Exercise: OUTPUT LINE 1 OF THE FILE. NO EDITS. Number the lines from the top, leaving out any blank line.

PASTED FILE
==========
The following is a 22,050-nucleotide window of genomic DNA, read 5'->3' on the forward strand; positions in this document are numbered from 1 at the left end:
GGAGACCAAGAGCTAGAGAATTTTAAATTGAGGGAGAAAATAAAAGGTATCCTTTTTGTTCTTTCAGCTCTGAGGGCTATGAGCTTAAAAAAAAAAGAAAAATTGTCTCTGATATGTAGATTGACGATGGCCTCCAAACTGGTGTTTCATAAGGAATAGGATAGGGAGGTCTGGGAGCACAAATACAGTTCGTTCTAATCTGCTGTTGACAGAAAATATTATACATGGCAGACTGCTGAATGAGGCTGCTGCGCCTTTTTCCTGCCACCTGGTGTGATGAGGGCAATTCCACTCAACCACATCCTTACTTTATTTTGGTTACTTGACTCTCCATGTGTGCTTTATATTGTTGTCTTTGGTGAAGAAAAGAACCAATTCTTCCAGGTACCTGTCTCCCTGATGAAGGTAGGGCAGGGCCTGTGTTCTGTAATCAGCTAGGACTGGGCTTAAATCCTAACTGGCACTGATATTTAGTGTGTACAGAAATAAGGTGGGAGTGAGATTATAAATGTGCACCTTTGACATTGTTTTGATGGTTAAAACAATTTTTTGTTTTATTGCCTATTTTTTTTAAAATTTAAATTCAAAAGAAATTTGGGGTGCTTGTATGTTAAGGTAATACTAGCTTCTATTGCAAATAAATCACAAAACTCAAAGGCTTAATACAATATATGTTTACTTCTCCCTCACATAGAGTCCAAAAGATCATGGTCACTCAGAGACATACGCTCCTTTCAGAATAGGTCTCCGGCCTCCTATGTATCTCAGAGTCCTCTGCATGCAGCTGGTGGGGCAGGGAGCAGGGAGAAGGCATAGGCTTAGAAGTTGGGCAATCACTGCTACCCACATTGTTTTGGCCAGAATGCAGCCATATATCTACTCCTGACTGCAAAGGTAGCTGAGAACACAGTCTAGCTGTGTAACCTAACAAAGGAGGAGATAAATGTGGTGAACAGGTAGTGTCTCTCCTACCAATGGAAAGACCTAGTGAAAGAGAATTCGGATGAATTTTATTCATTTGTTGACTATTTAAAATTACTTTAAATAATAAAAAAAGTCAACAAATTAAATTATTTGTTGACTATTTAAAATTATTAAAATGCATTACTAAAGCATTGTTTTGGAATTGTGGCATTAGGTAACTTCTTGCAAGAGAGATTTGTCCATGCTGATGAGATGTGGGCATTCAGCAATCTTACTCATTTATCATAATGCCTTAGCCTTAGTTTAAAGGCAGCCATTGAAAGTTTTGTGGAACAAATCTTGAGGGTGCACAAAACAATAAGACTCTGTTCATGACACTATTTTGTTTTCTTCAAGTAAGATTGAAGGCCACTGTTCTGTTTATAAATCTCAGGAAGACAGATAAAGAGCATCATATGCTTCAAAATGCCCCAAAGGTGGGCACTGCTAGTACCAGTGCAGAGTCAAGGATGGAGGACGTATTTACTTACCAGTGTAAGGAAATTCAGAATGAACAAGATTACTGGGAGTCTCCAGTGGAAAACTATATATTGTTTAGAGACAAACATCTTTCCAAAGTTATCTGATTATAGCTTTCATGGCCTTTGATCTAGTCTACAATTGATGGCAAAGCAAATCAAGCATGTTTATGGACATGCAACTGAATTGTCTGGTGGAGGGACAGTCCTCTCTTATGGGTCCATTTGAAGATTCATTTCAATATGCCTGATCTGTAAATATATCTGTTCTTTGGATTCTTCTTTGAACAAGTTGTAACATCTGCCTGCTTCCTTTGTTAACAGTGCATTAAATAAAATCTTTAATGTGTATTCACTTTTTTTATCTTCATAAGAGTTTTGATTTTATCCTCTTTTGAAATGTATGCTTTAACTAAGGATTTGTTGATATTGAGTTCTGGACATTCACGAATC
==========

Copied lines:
The following is a 22,050-nucleotide window of genomic DNA, read 5'->3' on the forward strand; positions in this document are numbered from 1 at the left end: